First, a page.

But most of the magic happened when classes were out. We used that yard like it was our own, back in the day before schools were fenced in and off-limits. We played baseball and home run derby and football on the big field, which ran 80 yards from street to the west fence. My grandma donated that field to the school, and for that reason, I grew up on Ford Drive which was named after her.

We hit golf balls and threw frisbees there. Sometimes, we had actual baseball practice with our Midget and Little League teams — mostly my brother practiced and I helped because I was a girl and couldn’t play until I was 11 years old. Because I was denied the game I loved, some of my earliest memories are of being discriminated against just because I was a girl. Once I was allowed to play, I made the All-Star team. Take that, men.

We spent a happy childhood in the dirt and on the playground. I think I was 10 when I ripped my elbow open ‘flying’ on the merry-go-round. Twice.

I know I was 10 when I hit my tennis ball on the roof and the janitor let me climb up and get it. Yes, you read that right. He knew we already climbed on the roof all the time.

I rode skateboards with Greg around the school, and soaped the windows with Diane. I stood at the top of the rickety monkey bars and tried to knock them down. Everyone did. They stood for decades. I jumped off the top of the slide, skinning my knees in the white gravel.

Later, when I went to bigger schools for bigger kids and no longer threw a tennis ball against the red brick walls for hours, I held hands and kissed boys near the schoolyard in my backyard. I zoomed across the field on mopeds, sometimes with boys and sometimes alone. I took my nephew to play in the schoolyard where I grew up.

It has been many years, decades, since I had a schoolyard in my backyard. I still drive past it when I get home, which is not often.

I always smile.

A vacation in three parts: Part 2, Section B

We knew it would be hard to match our Juneau experience as the trip continued. We were right. But there was still plenty to see and do.

The next day we made port in Skagway, a tiny town founded during the gold rush. I’m pretty sure if the cruise industry hadn’t found Alaska, Skagway would be just another western ghost town by now. I was up early and made the short walk into town. Main street is about six blocks long. It was quiet, few people around.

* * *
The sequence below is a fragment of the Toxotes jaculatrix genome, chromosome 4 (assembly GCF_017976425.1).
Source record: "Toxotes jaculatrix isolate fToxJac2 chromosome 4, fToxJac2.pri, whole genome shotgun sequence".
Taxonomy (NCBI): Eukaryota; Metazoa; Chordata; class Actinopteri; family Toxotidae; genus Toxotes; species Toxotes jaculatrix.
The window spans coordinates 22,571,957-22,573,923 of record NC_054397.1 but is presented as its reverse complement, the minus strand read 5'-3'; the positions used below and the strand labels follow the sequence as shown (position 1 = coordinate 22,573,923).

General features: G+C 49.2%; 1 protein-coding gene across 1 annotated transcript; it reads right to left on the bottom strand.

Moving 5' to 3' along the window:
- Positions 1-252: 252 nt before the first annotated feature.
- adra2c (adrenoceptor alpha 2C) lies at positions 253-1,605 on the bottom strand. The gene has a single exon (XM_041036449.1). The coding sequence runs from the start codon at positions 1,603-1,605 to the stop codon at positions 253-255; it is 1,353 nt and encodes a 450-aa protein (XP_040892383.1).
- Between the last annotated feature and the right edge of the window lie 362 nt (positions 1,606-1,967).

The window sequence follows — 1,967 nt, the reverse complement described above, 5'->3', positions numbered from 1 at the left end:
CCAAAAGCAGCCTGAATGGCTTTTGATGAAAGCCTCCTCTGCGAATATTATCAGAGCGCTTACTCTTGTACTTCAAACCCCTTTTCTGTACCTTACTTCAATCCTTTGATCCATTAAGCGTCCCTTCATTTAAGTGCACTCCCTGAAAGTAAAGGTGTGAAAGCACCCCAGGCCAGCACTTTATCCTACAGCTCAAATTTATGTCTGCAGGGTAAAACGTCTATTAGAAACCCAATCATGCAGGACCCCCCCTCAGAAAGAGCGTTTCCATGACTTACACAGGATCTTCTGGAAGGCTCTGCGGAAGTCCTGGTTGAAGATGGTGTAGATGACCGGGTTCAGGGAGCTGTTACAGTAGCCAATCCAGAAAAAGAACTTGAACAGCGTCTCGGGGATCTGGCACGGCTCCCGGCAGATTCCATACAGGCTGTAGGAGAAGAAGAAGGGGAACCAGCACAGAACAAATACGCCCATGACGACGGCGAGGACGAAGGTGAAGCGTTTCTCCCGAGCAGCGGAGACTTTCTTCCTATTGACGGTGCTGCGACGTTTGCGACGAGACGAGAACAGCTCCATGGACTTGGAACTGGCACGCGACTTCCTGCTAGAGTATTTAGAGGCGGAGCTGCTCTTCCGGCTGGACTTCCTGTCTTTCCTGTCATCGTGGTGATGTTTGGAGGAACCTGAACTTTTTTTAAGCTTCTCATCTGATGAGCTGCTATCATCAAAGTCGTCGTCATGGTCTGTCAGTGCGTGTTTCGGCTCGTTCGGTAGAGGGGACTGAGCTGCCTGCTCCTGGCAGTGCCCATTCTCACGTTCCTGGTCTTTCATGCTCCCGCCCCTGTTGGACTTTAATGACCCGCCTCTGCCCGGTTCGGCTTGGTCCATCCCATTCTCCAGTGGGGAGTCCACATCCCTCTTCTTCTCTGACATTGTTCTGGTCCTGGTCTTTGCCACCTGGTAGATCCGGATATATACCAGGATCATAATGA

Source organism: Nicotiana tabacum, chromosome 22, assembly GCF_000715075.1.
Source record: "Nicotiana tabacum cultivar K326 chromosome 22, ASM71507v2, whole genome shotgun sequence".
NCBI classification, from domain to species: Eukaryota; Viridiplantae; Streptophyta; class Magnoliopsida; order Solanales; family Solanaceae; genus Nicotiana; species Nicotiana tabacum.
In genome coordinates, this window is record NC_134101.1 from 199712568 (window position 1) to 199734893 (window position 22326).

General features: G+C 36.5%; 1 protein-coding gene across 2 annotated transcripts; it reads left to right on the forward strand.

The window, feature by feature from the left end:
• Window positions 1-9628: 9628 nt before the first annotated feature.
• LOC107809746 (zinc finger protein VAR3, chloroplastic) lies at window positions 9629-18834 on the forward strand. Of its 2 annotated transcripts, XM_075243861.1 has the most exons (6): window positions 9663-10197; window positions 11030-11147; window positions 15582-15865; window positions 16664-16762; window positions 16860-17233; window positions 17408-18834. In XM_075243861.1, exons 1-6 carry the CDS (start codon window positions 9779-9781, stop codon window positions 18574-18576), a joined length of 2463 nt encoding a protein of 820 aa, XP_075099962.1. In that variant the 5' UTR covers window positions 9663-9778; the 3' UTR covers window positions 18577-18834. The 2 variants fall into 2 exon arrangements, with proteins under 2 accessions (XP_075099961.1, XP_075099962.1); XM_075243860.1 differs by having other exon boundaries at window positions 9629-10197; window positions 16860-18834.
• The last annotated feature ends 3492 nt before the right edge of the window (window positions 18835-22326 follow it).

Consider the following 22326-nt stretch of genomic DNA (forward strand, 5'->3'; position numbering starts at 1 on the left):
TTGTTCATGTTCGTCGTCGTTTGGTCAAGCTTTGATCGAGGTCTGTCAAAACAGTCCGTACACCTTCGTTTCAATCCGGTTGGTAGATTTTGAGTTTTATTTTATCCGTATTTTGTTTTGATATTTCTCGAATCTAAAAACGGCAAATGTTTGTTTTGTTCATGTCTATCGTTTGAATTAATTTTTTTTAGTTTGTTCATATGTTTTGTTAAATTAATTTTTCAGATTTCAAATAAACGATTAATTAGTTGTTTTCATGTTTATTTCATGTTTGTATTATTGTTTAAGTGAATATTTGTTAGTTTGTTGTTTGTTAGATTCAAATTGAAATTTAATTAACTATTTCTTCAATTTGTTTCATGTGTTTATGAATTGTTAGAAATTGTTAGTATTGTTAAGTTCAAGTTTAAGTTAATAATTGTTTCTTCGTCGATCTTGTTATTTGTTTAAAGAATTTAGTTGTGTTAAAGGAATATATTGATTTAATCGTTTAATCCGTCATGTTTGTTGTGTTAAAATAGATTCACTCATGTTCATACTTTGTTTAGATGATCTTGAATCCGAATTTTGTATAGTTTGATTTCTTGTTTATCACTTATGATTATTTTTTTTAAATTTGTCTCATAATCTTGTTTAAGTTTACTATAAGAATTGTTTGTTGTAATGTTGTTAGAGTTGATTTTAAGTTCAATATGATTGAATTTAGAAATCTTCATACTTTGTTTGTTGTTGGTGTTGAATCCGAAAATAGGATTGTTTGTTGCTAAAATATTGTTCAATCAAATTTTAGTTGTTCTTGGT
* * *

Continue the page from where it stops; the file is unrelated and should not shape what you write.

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I was able to do some shopping before it got crowded. I found a nice driftwood Christmas tree ornament, crafted by an Alaskan artist in a cool shop that sold artisan goods. The lady who rang me up lived in Charleston, S.C. She was probably in her 60s, and retired. She fell in love with Alaska, so she found a place to live for the summer and was working in the shop for the season. I could do that.

Although we were in port all day, we decided to do just one excursion. We went across the fjord to Haines and then into the back country for a river float in an eagle preserve. The scenery was stunning, but we didn’t see very much wildlife. If we had a do over, we’d skip this trip.

This is one my favorite pictures from the trip. The colors are so lush.


A vacation in three parts: Part 2, Section A

We left the Port of Seattle on a brilliant, sunny afternoon. Mount Rainier dominated the southern horizon, a bold, snowy sentinel that proved a touchstone through much of our vacation. To say we were excited falls short of capturing our emotions. We were going north,  to Alaska. A trip that took about eight months to plan, book and then await was unfolding.

Pulling out of Seattle under the watchful eye of Mount Rainier

Almost 48 hours later, we approached our first stop, Juneau, on a slow float down the narrow fjord that is prevalent on this stretch of coast. Snow and ice capped mountains loomed on both sides. It was sunny and warm, much warmer than Alaska normally gets even for late June. Juneau, the state capitol, spread out before us on either side of the water. With just over 30,000 people, it’s pretty small.

Juneau, Alaska. Downtown, including the state capitol building and governor’s house, is to the right.

Our first adventure in the Last Frontier was a helicopter ride up the Mendenhall Glacier. Once there, we were going to dogsled. As it turned out it, it was the highlight of our two-week long trek west. The helicopter ride was amazing in every way. Less scary than expected, we zoomed up, over a pine-tree clad mountain beside the airport and were quickly over the ice fields that never lose their snowy cover. It was breathtaking. Because I had booked the first trip, we were the first people up the mountain. That gave us a few extra minutes so our pilot veered away from the glacier and took us over another section of the ice field.

The glacier is off to the left, beyond the nearest peak.
The ice field.
The tallest peaks in this area of the ice field. The black bar is a shadow from the helicopter propeller.

We landed to the cacophony of 280 Alaskan huskies. The camp is a training place for dogs that race in the Iditarod. The dogs and about 25 people live on the glacier all summer.  We had a double sled for our family of three. Ted, who is training for the 2016 Iditarod which will be his first, took us on a circuit around the camp, pulled by 10 impressive, friendly, boisterous dogs. Part of our team were dogs that placed sixth in this year’s Iditarod. They were magnificent. After our ride, we met a three-day old pup. It was an amazing experience. I think we’d all do it again, given the chance.